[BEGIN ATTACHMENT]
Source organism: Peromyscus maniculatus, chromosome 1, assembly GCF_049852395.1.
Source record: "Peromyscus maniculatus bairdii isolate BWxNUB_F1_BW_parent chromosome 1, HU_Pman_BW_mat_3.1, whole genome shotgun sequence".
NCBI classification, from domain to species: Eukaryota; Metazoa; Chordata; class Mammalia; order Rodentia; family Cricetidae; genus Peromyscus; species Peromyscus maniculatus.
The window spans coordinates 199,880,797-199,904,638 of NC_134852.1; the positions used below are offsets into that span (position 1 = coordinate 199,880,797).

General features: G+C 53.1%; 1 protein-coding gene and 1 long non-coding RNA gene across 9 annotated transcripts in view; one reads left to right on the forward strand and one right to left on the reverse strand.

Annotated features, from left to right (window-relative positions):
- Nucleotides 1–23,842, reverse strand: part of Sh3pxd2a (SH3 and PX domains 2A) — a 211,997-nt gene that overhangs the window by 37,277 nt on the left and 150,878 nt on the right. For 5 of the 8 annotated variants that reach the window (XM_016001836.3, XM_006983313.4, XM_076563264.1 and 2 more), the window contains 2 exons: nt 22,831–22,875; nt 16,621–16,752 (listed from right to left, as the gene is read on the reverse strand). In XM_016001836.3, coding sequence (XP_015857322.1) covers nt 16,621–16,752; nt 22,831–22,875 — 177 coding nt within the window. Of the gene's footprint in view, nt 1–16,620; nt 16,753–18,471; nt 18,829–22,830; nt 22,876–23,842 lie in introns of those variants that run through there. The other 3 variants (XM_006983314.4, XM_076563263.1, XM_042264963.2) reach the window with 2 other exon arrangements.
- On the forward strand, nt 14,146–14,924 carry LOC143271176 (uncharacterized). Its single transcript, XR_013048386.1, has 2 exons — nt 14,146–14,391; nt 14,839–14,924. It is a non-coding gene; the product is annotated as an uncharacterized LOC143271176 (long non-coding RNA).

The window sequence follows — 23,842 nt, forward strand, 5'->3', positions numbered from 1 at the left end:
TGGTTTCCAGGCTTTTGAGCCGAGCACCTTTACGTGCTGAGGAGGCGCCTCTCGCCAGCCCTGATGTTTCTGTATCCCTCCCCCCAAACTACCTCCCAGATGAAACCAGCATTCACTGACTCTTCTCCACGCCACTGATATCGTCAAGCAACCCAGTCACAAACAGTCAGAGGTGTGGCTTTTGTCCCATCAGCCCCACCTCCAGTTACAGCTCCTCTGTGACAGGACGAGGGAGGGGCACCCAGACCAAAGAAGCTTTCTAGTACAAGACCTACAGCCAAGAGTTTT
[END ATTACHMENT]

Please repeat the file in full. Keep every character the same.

Source organism: Peromyscus maniculatus, chromosome 1, assembly GCF_049852395.1.
Source record: "Peromyscus maniculatus bairdii isolate BWxNUB_F1_BW_parent chromosome 1, HU_Pman_BW_mat_3.1, whole genome shotgun sequence".
NCBI classification, from domain to species: Eukaryota; Metazoa; Chordata; class Mammalia; order Rodentia; family Cricetidae; genus Peromyscus; species Peromyscus maniculatus.
The window spans coordinates 199,880,797-199,904,638 of NC_134852.1; the positions used below are offsets into that span (position 1 = coordinate 199,880,797).

General features: G+C 53.1%; 1 protein-coding gene and 1 long non-coding RNA gene across 9 annotated transcripts in view; one reads left to right on the forward strand and one right to left on the reverse strand.

Annotated features, from left to right (window-relative positions):
- Nucleotides 1–23,842, reverse strand: part of Sh3pxd2a (SH3 and PX domains 2A) — a 211,997-nt gene that overhangs the window by 37,277 nt on the left and 150,878 nt on the right. For 5 of the 8 annotated variants that reach the window (XM_016001836.3, XM_006983313.4, XM_076563264.1 and 2 more), the window contains 2 exons: nt 22,831–22,875; nt 16,621–16,752 (listed from right to left, as the gene is read on the reverse strand). In XM_016001836.3, coding sequence (XP_015857322.1) covers nt 16,621–16,752; nt 22,831–22,875 — 177 coding nt within the window. Of the gene's footprint in view, nt 1–16,620; nt 16,753–18,471; nt 18,829–22,830; nt 22,876–23,842 lie in introns of those variants that run through there. The other 3 variants (XM_006983314.4, XM_076563263.1, XM_042264963.2) reach the window with 2 other exon arrangements.
- On the forward strand, nt 14,146–14,924 carry LOC143271176 (uncharacterized). Its single transcript, XR_013048386.1, has 2 exons — nt 14,146–14,391; nt 14,839–14,924. It is a non-coding gene; the product is annotated as an uncharacterized LOC143271176 (long non-coding RNA).

The window sequence follows — 23,842 nt, forward strand, 5'->3', positions numbered from 1 at the left end:
TGGTTTCCAGGCTTTTGAGCCGAGCACCTTTACGTGCTGAGGAGGCGCCTCTCGCCAGCCCTGATGTTTCTGTATCCCTCCCCCCAAACTACCTCCCAGATGAAACCAGCATTCACTGACTCTTCTCCACGCCACTGATATCGTCAAGCAACCCAGTCACAAACAGTCAGAGGTGTGGCTTTTGTCCCATCAGCCCCACCTCCAGTTACAGCTCCTCTGTGACAGGACGAGGGAGGGGCACCCAGACCAAAGAAGCTTTCTAGTACAAGACCTACAGCCAAGAGTTTT